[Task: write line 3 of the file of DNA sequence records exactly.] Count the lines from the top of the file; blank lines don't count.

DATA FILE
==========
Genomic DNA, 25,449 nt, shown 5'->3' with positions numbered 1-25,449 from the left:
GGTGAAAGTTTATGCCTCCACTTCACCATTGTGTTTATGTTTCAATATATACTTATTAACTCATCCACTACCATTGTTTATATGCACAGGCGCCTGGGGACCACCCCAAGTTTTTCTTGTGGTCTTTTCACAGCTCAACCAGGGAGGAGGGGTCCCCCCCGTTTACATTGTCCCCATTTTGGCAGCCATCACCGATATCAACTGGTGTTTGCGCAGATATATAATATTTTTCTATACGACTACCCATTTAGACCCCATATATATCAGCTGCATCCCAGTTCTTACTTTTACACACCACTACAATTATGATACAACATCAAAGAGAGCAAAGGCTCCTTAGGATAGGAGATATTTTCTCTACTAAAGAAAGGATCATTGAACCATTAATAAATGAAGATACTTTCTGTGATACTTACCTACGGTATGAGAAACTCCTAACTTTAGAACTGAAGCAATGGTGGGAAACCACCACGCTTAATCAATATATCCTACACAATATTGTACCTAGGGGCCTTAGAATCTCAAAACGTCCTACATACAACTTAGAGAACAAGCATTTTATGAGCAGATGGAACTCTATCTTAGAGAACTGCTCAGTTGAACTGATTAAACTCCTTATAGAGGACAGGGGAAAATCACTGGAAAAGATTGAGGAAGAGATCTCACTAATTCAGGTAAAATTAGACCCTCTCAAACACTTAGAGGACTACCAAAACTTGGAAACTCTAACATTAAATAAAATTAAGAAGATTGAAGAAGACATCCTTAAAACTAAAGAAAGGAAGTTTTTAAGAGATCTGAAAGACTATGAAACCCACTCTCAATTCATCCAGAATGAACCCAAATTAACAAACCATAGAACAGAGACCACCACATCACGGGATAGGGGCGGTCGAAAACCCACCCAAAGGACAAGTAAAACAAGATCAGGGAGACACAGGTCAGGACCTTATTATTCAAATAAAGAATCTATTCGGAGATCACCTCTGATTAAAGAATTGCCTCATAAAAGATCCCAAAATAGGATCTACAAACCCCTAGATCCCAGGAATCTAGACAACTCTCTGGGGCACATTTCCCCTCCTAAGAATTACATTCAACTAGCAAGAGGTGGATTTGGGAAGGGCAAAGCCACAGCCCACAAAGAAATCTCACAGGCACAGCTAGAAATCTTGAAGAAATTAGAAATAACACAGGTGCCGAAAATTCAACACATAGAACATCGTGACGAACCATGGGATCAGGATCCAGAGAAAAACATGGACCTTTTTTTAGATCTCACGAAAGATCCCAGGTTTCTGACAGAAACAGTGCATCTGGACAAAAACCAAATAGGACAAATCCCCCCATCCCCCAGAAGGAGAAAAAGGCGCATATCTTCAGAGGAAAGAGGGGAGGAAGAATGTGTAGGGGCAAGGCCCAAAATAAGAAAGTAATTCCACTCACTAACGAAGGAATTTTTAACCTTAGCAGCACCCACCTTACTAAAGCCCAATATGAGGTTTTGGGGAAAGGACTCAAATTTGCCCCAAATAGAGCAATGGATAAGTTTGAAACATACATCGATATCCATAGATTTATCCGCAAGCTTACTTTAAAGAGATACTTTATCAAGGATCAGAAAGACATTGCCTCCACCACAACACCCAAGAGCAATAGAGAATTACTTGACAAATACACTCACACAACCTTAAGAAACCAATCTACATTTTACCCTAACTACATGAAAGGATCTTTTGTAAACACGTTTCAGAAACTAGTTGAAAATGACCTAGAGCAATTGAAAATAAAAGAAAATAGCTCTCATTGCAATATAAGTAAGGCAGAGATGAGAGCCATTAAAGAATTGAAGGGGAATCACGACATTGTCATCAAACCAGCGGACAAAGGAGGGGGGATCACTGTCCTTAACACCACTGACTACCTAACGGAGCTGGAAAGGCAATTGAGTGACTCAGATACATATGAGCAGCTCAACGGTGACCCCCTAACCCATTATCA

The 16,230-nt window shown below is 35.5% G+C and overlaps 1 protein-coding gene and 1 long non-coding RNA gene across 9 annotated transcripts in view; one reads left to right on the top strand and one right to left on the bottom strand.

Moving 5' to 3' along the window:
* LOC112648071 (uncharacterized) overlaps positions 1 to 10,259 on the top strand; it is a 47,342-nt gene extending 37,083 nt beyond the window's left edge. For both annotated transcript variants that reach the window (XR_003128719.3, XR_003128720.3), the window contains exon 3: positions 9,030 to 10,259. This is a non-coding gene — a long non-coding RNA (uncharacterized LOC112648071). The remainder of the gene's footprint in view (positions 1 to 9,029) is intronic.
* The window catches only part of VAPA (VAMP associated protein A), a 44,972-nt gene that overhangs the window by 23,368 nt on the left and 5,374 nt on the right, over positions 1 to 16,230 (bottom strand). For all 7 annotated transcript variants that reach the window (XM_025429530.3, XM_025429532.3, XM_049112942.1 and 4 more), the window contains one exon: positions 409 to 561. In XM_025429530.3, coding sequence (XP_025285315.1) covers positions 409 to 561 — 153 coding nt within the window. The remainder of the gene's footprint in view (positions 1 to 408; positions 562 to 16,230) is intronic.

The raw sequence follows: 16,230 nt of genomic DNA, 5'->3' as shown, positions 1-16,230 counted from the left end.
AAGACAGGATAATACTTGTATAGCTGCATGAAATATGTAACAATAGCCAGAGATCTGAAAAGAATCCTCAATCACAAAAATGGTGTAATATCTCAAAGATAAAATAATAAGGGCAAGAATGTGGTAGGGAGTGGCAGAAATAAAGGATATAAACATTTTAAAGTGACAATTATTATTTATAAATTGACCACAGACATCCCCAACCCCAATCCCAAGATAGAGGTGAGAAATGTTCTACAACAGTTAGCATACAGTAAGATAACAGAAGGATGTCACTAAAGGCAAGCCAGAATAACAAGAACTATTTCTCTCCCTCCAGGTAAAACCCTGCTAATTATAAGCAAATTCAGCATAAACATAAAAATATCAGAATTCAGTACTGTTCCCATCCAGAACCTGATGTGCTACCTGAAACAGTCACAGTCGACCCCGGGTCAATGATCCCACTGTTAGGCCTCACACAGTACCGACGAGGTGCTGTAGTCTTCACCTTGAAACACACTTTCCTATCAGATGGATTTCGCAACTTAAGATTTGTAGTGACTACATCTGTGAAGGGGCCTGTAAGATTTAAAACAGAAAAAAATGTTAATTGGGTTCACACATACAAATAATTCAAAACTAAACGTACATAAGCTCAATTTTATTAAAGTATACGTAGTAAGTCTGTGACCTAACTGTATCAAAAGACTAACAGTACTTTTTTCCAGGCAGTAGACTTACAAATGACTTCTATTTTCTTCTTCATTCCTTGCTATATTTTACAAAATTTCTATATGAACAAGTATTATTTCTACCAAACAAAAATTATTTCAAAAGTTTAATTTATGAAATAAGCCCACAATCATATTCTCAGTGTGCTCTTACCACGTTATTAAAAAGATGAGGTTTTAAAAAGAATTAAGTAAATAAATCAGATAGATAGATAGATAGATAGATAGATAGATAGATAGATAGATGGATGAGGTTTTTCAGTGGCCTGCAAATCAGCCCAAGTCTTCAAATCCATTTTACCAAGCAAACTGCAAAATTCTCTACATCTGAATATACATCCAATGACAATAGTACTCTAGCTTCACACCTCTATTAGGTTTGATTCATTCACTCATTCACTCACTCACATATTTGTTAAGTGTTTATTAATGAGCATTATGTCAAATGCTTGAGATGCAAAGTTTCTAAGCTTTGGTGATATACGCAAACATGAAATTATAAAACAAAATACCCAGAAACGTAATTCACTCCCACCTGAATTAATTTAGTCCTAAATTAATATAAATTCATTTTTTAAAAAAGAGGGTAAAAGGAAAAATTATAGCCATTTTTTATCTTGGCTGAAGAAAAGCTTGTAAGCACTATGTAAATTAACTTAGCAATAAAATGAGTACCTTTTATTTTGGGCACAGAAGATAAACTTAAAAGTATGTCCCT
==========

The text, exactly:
The 16,230-nt window shown below is 35.5% G+C and overlaps 1 protein-coding gene and 1 long non-coding RNA gene across 9 annotated transcripts in view; one reads left to right on the top strand and one right to left on the bottom strand.